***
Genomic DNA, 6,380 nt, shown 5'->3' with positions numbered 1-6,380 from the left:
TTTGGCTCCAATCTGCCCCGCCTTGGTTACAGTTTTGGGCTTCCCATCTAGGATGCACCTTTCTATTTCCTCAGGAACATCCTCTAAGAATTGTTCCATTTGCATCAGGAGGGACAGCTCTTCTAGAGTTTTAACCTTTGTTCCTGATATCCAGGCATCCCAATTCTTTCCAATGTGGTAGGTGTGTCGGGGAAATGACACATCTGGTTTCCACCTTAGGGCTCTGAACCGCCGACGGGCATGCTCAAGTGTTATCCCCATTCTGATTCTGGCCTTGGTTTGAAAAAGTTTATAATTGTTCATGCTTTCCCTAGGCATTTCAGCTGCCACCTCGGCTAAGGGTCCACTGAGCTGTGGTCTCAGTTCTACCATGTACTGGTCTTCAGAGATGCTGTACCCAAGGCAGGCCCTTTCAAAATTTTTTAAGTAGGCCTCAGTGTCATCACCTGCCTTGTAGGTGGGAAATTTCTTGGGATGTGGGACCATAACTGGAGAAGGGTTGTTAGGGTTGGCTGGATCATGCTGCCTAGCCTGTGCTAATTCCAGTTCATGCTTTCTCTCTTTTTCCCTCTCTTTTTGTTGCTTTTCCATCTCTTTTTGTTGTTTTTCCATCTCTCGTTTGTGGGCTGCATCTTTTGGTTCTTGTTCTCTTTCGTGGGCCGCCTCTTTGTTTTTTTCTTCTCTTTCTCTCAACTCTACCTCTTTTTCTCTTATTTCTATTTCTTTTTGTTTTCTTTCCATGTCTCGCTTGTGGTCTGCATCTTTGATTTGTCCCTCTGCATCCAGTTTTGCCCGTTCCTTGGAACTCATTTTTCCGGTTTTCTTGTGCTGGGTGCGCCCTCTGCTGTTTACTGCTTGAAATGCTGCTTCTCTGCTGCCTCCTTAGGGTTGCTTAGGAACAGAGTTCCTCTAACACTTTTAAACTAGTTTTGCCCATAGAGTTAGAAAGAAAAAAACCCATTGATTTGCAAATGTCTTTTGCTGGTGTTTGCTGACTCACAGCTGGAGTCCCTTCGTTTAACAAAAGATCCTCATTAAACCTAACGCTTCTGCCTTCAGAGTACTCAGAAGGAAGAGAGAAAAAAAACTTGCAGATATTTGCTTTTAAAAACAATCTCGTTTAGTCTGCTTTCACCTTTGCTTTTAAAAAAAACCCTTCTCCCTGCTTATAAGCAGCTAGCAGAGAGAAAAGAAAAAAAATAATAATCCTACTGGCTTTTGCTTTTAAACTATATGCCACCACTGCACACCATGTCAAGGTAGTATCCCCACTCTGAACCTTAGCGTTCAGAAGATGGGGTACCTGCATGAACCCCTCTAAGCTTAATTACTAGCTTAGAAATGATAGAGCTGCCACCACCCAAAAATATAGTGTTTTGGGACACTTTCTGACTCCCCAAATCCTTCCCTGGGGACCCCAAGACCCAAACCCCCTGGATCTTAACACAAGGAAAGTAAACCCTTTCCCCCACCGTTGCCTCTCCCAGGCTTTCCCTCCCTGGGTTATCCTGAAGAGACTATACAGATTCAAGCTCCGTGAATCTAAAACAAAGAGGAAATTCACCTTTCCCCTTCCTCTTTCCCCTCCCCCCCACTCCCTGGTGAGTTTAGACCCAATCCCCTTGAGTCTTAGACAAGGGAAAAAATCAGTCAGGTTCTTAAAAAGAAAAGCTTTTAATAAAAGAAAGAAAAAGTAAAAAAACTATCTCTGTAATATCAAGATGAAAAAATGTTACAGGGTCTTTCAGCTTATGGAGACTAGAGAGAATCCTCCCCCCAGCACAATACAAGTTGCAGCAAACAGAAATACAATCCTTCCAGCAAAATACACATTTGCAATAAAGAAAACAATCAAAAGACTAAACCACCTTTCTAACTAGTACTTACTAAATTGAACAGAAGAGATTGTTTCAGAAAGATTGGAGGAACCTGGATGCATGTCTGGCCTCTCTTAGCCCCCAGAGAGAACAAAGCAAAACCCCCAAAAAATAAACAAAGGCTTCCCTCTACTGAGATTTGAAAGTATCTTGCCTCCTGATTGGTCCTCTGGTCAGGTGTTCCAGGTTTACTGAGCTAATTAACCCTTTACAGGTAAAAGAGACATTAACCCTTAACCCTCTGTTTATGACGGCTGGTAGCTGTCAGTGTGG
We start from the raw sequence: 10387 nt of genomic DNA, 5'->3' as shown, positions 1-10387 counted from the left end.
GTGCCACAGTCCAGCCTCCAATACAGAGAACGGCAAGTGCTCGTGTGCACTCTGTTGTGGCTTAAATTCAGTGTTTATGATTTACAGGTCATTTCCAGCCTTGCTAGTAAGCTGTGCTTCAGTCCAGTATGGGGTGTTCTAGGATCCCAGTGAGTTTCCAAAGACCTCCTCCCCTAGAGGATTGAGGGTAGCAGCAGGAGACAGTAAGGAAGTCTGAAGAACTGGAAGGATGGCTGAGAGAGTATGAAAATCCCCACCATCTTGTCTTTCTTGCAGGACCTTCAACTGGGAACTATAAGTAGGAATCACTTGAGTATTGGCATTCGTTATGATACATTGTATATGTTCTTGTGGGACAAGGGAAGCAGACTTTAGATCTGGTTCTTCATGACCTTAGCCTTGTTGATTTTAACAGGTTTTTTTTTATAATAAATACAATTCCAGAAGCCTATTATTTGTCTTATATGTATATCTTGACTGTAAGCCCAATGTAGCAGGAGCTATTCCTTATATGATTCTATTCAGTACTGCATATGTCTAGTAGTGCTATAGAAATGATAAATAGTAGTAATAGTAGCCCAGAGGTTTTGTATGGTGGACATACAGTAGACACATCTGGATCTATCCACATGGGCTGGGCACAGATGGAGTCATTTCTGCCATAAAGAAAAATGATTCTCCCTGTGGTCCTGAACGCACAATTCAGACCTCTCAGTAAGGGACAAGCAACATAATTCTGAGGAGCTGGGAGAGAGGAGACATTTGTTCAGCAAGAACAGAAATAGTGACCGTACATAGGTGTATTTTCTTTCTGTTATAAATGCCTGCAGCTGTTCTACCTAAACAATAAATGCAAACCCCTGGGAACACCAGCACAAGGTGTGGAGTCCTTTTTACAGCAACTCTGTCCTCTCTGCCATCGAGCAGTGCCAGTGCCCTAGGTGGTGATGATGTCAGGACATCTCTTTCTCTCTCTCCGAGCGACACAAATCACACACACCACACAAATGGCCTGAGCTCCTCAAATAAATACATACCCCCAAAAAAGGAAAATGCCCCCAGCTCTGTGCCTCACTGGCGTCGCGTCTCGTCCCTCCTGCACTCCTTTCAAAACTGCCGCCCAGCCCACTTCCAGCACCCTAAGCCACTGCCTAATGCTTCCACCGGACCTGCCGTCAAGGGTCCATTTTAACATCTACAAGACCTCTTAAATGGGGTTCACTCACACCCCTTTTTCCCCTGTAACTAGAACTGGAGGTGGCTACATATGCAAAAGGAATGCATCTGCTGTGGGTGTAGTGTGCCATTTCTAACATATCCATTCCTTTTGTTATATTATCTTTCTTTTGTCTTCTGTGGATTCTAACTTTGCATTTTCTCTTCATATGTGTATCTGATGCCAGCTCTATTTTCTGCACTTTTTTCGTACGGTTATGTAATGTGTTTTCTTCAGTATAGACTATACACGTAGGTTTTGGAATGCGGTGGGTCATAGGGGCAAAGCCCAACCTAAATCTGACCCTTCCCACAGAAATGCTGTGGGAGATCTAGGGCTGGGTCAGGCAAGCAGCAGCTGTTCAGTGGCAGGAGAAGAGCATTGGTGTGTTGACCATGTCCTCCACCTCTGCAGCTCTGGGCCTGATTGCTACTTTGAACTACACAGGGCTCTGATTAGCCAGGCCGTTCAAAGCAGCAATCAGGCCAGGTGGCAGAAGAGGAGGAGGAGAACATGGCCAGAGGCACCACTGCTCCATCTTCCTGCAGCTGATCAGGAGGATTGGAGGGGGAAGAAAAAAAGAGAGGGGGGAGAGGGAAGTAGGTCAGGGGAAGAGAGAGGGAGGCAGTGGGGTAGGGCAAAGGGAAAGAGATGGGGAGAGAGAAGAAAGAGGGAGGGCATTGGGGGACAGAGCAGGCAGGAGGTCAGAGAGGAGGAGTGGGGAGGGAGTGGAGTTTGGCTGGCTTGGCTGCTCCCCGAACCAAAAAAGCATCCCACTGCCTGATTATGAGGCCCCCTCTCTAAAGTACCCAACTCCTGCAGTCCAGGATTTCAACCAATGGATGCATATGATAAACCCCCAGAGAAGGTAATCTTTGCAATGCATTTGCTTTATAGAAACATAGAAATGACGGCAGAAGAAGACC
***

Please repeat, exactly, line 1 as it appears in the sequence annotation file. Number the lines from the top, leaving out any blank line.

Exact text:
Genomic DNA, 6,380 nt, shown 5'->3' with positions numbered 1-6,380 from the left: